The Hague will host the ‘Hackathon for good’ event during the weekend of 17 and 18 November. Experts in the field of Artificial Intelligence and big data will be presented with challenges that support the efforts of a number of international organisations and NGOs. With the help of smart data solutions, these organisations hope to make a worldwide difference in the fight against disasters, fake news and international injustice. Around 120 tech talents have signed up for the hackathon.

National and international teams

There is much enthusiasm for the hackathon. From over 200 entries, 120 participants were selected to take part in the event. The experts, from all over the world, will participate in teams. This includes teams from England, Uganda and India. To ensure that everyone remains focused, yoga classes and walks will be organised and energy managers, a vitality coach and masseurs will be present.

Challenges for peace and justice

The teams will tackle 6 challenges set out by international organisations and NGOs:

  • Red Cross Challenge 1: After a disaster such as an hurricane or typhoon, the Red Cross manually determines the damage to buildings and where emergency aid is most needed. The programmers are challenged to develop a new/improved algorithm which automatically analyses a disaster area so that the Red Cross can assess the situation as quickly as possible.
  • Red Cross Challenge 2: In the fight against disasters, the Red Cross combines data from digital maps and geographical systems to assess the affected area. The problem is that often the data is not comparable or cannot be combined. The participants will be challenged to combine the data from these systems as accurately as possible using a smart solution.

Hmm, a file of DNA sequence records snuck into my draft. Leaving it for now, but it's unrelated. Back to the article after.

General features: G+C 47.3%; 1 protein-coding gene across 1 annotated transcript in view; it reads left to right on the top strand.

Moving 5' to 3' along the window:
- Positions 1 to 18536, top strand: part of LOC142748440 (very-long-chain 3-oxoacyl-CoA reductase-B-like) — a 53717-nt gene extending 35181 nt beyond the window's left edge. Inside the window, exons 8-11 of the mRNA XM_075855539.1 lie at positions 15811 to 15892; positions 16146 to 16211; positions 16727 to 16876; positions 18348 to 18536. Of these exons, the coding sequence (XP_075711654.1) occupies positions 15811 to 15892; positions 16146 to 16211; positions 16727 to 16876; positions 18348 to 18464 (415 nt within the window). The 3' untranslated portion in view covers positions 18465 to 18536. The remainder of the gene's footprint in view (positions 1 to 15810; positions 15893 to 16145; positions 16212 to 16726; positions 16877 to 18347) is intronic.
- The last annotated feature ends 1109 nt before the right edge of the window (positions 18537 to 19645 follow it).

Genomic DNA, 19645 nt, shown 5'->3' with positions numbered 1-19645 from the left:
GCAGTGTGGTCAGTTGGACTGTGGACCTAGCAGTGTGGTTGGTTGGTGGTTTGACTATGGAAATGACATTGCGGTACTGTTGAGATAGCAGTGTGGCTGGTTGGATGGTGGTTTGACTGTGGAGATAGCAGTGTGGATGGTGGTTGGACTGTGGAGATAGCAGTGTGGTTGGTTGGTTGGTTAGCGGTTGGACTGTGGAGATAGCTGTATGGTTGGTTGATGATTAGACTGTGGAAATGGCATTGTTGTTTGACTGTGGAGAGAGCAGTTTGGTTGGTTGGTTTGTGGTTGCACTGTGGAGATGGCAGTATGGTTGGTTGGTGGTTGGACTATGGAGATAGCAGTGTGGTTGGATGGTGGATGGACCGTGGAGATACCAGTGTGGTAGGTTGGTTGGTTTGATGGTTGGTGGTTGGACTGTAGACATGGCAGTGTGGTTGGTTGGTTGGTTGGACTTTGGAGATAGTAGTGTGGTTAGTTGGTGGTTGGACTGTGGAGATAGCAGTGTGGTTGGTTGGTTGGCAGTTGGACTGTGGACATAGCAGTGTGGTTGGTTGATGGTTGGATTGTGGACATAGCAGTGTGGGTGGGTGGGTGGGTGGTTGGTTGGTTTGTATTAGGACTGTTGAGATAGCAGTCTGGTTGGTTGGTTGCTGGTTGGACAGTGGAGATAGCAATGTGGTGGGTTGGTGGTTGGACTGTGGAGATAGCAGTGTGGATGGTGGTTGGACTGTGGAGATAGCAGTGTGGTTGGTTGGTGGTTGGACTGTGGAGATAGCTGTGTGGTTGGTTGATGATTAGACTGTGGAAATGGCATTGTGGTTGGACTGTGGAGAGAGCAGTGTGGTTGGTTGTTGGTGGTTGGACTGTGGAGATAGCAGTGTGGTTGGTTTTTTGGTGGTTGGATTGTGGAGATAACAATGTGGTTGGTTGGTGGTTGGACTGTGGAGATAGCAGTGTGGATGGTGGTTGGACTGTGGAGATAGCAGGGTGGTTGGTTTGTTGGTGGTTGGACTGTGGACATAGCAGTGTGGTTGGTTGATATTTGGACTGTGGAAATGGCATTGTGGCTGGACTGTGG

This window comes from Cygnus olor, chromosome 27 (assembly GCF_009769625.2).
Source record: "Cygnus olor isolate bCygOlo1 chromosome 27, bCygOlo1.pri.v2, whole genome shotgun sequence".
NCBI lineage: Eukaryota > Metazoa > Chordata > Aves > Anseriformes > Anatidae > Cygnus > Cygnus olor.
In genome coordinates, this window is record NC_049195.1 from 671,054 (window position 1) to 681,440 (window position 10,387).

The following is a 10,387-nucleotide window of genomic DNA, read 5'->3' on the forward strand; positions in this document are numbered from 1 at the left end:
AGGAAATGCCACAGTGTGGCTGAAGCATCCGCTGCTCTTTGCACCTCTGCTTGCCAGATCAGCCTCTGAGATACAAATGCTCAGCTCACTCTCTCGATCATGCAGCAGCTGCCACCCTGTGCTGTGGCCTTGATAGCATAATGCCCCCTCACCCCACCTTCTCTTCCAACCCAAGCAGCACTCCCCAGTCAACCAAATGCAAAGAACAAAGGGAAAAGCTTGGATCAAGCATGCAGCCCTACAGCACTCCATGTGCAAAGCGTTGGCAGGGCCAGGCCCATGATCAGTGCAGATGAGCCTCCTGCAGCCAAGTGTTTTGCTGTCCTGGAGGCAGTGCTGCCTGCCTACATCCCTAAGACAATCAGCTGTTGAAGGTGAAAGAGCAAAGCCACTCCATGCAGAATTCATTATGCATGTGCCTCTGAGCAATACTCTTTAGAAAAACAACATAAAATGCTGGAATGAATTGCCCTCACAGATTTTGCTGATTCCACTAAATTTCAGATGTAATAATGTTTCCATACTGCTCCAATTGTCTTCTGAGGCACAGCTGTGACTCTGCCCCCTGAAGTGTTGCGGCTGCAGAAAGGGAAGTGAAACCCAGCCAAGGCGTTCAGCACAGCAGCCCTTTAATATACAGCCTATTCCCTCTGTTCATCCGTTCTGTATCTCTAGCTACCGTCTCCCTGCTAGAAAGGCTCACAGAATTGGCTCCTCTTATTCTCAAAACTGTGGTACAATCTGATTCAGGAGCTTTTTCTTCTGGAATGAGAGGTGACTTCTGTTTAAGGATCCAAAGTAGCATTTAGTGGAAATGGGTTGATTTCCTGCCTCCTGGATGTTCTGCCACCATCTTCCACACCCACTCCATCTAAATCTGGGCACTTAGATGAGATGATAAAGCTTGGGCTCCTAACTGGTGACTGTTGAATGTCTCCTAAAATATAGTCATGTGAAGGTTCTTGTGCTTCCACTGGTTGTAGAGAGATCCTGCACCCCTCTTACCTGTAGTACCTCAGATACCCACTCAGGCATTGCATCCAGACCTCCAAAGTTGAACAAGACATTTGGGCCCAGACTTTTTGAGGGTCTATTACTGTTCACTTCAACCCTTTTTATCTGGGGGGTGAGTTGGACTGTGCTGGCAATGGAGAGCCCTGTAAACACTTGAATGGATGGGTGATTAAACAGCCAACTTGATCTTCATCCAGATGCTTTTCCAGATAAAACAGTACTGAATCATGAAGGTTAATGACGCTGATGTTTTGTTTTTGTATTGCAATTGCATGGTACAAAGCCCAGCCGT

• NCIA Challenge: The NATO Communications and Information Agency works with a number of organisations to identify fake news, propaganda and inflammatory information on social media, traditional media and other public sources. The hackers are challenged to analyse images as quickly as possible, for example using image recognition and A.I.
  • ICC Challenge: As part of collecting and analysing evidence, the International Criminal Court must examine information across many different formats in order to establish a relationship between individuals and locations. This is done by lawyers and can be very time-consuming. The International Criminal Court wants to automate this process.
  • World Vision Challenge: In order to improve disaster response, World Vision is looking for a comprehensive model which is able to predict disasters and determine the impact of making emergency funds available on time.
  • Asser Institute Challenge: In developing countries, land grabbing is a problem which has a major impact on already poor populations, often leading to loss of livelihoods and income. The Asser Institute challenges experts to build a tool which identifies common patterns and characteristics of land grabbing. As a result, risks in comparable areas or countries can be better assessed and land grabbing avoided.

Data Science Initiative

The jury will announce the 3 winners on Sunday, 18 November. The winners will receive a cash prize of € 2,500, € 5,000 or € 10,000.

The hackathon is the first visible project of the Data Science Initiative, an initiative of tech entrepreneurs, universities, government and knowledge institutions in The Hague which are committed to peace, justice and security through big data and Artificial Intelligence: Tech for good.